If I send in my constructs to be sequenced and I get back garbage, how is that going to be resolved? Are the poor results due to the poor quality of my constructs or the poor quality of work by the facility I’ve chosen? Arbitration of such disputes is going to be very difficult, and I can understand why Science Exchange would want to stay out of it. But as a user, I’d be very wary about entrusting my precious samples, precious time, and precious lab funds to strangers with little guarantee on return.

Perhaps more worrisome, though, is the conflict of interest this sets up for institutional facilities. What if an immunohistochemistry core facility has some idle time and bids on someone’s project. What happens, after that contract is signed, if a professor at that institution brings in thousands of samples he wants processed immediately?

If I’m the professor, I’d be outraged that my core facility was giving some stranger preference. As the requester, I’d be furious if I signed a contract with a facility only to be told that something came up and the service could no longer be offered. If I ran the facility, I’d be torn between doing the job I’m supposed to do for my employer and the prospect of bringing in badly needed additional revenue to the facility (I’d also be a bit worried about rogue technicians taking on projects on the side for extra cash).

Can these sorts of problems be accounted for in the contract signed? If this uncertainty is part of the process, then why not just send your material to a company, where you’re guaranteed that your work won’t suddenly be pushed to the back of the queue? Any service for scientists must always acknowledge that a researcher’s most precious commodity is time. Knowing that your materials are being processed in a timely manner is likely of higher importance than saving a few bucks.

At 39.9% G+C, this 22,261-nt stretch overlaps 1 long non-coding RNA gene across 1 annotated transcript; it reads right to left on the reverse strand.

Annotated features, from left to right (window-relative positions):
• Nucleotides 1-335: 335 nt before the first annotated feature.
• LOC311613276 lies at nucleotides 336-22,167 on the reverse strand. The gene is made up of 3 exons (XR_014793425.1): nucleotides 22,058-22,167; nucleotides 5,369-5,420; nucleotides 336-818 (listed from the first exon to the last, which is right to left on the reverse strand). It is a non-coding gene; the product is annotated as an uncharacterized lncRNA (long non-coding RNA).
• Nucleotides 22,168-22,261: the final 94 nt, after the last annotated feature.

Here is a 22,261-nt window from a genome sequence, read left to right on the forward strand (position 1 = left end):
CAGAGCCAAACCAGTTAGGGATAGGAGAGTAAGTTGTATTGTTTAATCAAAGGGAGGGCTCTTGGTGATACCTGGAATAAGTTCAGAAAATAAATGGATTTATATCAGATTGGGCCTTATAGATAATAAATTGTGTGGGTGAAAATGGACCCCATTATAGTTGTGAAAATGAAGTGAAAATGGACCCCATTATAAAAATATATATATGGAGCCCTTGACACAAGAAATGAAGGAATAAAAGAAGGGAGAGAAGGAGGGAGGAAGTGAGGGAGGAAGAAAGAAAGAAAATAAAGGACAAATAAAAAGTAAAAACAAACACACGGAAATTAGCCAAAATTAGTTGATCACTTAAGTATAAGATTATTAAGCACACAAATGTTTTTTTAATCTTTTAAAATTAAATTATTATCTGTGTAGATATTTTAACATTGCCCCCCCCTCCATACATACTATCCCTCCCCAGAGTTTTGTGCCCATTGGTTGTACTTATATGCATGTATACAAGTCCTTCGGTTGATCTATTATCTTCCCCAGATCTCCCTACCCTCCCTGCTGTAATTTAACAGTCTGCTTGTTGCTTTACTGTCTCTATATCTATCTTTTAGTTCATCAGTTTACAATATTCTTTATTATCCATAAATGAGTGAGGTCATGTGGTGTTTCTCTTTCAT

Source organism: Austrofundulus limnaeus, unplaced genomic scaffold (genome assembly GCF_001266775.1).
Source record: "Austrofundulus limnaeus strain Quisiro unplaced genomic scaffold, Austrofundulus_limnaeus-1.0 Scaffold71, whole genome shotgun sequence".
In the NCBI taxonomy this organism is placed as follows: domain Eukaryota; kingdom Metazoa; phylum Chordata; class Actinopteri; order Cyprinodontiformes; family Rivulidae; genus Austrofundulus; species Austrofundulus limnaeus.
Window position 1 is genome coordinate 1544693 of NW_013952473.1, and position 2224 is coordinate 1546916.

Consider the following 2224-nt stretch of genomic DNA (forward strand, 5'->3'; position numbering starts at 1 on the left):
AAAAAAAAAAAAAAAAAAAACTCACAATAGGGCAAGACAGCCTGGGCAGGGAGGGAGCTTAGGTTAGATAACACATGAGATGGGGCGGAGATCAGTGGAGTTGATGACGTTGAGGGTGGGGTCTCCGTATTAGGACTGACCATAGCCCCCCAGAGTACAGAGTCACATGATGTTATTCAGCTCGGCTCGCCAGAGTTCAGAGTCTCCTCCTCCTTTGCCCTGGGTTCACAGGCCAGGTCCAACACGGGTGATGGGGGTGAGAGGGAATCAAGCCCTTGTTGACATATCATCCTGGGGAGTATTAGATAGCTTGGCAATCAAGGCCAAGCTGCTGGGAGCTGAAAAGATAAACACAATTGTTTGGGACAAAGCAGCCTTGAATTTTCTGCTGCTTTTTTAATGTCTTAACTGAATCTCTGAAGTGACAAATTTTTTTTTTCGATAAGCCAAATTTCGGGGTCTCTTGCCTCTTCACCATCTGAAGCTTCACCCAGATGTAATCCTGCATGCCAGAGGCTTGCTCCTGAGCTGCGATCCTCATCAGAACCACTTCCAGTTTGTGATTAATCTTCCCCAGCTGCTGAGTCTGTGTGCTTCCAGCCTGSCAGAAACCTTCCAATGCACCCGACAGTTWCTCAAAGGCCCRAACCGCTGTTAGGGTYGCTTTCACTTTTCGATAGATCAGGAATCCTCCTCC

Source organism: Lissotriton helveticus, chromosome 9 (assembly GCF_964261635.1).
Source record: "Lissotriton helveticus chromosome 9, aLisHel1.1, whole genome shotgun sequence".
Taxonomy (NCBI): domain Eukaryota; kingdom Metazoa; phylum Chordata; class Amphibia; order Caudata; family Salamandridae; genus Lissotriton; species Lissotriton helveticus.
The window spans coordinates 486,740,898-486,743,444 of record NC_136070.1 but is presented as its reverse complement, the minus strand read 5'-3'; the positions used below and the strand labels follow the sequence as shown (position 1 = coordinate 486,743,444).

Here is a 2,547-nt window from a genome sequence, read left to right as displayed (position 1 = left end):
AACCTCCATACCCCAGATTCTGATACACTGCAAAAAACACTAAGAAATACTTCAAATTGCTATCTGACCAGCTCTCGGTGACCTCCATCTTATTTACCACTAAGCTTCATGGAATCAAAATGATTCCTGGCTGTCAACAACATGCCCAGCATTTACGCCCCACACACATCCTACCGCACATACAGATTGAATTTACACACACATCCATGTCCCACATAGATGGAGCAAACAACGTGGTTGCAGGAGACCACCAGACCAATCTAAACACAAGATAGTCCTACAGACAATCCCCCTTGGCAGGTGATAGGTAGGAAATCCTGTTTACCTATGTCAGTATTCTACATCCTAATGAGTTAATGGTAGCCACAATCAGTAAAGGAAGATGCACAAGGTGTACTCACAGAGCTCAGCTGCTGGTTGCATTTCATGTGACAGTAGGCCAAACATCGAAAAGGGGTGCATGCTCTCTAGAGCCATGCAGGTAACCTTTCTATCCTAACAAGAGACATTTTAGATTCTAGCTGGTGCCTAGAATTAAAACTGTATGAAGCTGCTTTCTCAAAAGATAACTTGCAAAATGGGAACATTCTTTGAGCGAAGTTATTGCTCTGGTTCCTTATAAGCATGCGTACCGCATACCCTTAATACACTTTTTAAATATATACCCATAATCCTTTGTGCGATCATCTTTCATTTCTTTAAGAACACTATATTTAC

If this catches on, then in the long run, institutions will need to decide whether their core facilities are there to further their own research or to serve as profit centers.  A clearly defined policy needs to be in place before internal services start farming themselves out.

Time will tell if the lack of of guarantees will prevent this market from growing.  eBay seems to have been hurt by a growing reputation as a haven for scammers, and despite increased overall revenue, the online marketplace continues to lose ground to Amazon, which unlike eBay offers substantial guarantees to buyers.

As with most internet startups, failure is more likely than success, but Science Exchange’s concept shows promise.  The addition of strong hand at the wheel, some level of warranty and a well-defined arbitration process might go a long way toward getting the site off the ground.

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David Crotty

David Crotty

David Crotty is a Senior Consultant at Clarke & Esposito, a boutique management consulting firm focused on strategic issues related to professional and academic publishing and information services. Previously, David was the Editorial Director, Journals Policy for Oxford University Press. He oversaw journal policy across OUP’s journals program, drove technological innovation, and served as an information officer. David acquired and managed a suite of research society-owned journals with OUP, and before that was the Executive Editor for Cold Spring Harbor Laboratory Press, where he created and edited new science books and journals, along with serving as a journal Editor-in-Chief. He has served on the Board of Directors for the STM Association, the Society for Scholarly Publishing and CHOR, Inc., as well as The AAP-PSP Executive Council. David received his PhD in Genetics from Columbia University and did developmental neuroscience research at Caltech before moving from the bench to publishing.